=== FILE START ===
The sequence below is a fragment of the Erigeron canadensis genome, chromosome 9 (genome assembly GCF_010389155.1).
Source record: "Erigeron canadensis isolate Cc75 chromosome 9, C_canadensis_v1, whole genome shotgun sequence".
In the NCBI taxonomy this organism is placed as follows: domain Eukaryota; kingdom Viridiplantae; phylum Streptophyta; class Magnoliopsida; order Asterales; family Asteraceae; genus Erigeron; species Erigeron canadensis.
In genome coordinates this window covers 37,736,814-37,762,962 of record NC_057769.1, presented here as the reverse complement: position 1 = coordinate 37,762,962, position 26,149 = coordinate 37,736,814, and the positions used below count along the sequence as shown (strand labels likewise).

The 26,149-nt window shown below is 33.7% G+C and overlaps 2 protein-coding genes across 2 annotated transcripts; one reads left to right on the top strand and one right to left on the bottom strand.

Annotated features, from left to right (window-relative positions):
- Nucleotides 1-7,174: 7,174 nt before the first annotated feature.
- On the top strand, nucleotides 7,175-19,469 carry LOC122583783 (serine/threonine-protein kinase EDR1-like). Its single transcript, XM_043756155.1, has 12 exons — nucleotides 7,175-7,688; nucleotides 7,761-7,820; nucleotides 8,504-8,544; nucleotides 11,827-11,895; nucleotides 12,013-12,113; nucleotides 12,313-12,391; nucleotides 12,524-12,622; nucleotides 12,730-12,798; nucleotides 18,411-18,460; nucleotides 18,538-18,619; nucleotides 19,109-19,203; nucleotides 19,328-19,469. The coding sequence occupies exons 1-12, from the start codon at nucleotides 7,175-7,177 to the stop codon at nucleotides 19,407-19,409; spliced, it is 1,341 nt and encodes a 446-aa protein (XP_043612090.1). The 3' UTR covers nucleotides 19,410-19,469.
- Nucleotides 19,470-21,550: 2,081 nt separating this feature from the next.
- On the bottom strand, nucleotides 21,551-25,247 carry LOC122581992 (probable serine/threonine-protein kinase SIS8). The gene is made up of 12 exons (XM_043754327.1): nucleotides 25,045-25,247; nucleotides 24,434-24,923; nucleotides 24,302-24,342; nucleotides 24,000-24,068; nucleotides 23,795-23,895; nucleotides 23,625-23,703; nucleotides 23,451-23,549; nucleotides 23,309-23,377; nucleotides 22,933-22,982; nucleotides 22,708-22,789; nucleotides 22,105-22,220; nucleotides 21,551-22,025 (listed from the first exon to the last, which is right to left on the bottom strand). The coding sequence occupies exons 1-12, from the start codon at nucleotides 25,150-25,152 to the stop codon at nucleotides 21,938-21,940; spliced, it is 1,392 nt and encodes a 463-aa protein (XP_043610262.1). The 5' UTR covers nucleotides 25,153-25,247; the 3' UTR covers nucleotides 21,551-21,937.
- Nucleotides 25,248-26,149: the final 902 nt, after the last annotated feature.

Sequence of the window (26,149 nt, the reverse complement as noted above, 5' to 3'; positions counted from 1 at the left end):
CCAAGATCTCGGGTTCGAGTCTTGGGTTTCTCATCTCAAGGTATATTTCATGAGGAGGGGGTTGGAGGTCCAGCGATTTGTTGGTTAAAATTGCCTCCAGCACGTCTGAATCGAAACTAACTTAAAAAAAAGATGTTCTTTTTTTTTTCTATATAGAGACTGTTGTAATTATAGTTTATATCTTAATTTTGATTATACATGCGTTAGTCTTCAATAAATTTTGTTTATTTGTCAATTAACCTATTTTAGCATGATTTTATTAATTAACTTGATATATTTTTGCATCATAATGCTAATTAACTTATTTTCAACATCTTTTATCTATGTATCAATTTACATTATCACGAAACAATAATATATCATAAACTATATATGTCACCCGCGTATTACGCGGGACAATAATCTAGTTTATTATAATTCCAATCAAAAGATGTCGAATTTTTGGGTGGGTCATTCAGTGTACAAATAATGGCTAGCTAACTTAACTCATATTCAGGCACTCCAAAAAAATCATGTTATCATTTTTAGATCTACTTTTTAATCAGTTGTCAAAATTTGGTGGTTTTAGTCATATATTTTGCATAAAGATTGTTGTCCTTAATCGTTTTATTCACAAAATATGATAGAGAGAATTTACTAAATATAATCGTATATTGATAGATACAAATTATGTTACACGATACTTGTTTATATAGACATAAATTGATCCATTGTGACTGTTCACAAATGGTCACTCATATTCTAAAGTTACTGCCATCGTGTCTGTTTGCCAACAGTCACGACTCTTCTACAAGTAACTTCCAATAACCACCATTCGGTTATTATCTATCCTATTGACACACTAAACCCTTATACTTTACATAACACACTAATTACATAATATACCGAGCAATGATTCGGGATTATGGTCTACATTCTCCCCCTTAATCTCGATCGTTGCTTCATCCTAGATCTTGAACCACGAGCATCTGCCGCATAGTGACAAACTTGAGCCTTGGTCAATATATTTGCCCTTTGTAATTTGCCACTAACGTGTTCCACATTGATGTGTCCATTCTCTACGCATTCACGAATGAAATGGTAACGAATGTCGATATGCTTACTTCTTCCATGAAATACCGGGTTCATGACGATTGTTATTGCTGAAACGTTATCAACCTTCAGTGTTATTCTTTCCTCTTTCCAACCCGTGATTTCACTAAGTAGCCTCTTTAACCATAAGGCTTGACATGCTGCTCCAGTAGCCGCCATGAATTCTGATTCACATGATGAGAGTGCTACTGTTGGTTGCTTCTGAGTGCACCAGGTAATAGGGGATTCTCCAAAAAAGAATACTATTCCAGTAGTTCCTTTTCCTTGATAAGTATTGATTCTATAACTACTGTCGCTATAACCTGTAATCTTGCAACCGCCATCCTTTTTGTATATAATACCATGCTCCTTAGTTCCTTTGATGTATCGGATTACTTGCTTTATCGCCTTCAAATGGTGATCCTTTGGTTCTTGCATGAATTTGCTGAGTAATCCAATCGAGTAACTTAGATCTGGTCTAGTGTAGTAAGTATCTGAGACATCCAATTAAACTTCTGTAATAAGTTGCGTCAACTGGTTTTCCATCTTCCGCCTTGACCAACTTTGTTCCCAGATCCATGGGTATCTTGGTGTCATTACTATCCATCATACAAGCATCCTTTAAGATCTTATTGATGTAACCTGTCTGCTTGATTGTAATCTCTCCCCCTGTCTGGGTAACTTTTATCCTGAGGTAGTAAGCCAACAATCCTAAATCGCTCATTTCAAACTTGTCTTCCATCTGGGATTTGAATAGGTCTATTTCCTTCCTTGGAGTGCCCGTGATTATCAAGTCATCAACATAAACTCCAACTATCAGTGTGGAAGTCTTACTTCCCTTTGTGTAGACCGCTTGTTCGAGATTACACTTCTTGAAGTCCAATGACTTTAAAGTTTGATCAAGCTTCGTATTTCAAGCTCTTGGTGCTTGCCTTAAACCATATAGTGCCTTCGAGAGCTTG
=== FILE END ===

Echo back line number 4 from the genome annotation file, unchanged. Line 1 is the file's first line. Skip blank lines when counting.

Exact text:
In genome coordinates this window covers 37,736,814-37,762,962 of record NC_057769.1, presented here as the reverse complement: position 1 = coordinate 37,762,962, position 26,149 = coordinate 37,736,814, and the positions used below count along the sequence as shown (strand labels likewise).